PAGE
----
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Fielding a great team is crucial to winning on any playing field. The same is true in building long-term, sustainable health and fitness.
But I’m not talking about your friends, family, co-workers, and gym buddies who are there to help keep you motivated and accountable. Those people are important — but just as important, if not more so, is the team that is with you 24/7, giving you advice, encouragement, or, alas, discouragement no matter what you’re doing.
I’m talking about the team in your head.
You know, the ones constantly chattering away no matter how hard you try to concentrate. I’m not saying you have Tyler Durden in your head, living a wholly separate life. But we all have a constant stream of commentary going all the time, emanating from different aspects of our (mostly) cohesive personality.
Who initiated these ongoing discussions, the constant second-guessing, the infinite deprecation?
Maybe not consciously, but we each invited this cast of characters to contribute to our thought processes and we probably had good reason for it — at the time. The problem is the chatter of these voices becomes habitual and impossible to ignore.
So, as you clean up the clutter of last year, prep for the challenges of the new year, and lay out your goals for the long term, it’s time to evaluate your mental team and cut the players that aren’t contributing to your success.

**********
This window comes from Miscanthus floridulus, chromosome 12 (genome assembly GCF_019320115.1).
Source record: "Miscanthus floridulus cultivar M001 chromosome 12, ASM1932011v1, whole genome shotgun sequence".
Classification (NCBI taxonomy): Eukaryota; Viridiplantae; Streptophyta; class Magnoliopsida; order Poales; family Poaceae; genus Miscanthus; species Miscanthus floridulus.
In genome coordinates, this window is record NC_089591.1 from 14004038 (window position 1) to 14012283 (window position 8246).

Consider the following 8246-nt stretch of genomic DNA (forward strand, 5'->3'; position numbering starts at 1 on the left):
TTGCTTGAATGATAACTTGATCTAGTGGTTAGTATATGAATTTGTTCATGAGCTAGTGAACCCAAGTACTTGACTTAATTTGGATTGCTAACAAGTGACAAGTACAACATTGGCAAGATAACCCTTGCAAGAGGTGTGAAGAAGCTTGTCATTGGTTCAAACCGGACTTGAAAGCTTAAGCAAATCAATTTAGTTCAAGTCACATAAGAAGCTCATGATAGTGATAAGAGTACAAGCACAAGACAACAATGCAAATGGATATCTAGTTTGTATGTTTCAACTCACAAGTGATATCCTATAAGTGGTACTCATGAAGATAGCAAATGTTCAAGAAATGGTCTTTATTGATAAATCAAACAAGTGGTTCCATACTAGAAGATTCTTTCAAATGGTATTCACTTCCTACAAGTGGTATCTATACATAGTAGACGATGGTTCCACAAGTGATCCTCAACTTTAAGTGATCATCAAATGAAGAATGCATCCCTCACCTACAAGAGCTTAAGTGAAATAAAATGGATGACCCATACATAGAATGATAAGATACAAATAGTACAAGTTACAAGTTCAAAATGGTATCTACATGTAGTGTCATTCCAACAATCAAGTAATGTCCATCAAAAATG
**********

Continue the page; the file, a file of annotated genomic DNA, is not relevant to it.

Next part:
Step 1: Assess Your Players
Take a long listen to your self-talk. Give each voice a name. For me, I continuously battle with “Betty But.” She’s the one who always has a counter for any idea I come up with. She tells me in no uncertain terms how my plan is destined for failure. She’s very convincing, and when I listen to her, I get mired in non-action.
Here’s a typical conversation between me and Betty:
Me: I think I’ll train for a half-marathon.
BB: But you don’t have time for that.
Me: Well, maybe I’ll sign up for a 5km race.
BB: But you don’t even like running.
Me: I’ll sign up and start training. If I don’t enjoy it, then I’ll stop.
BB: But that’s just throwing money away.
You get the idea. Betty is the first player I’ll cut from my team.
In contrast, I often rely on Decisive Denise. She’s there for me when I struggle with my next step. She knows that moving forward imperfectly is more effective than standing still perfectly.
Here’s what it sounds like when Denise steps in:
Me: I think I’ll train for a half-marathon.
DD: Find one and sign up now.
Me: I’m not sure when I’ll be ready. Maybe I should train for a while first.
DD: Pick one and commit. Start today.
Decisive Denise is not always right, but she’s always decisive. She helps move me off dead center. I definitely want to keep DD on my team. Even though she’s led me to make decisions that were not necessarily the wisest, she’s led me to decide. And that’s invaluable.
Step 2: Make the Cut
Cutting a player from your mental team may not be as easy as leaving a note in a locker, but that’s a good place to start. Take some time to think about why that player is no longer a good fit for your team and then write her a note. Thank her for her contributions and let her know you are taking the team down a new path and her particular talents are no longer a good fit. Be kind (she’s been a part of you for a long time), but be clear.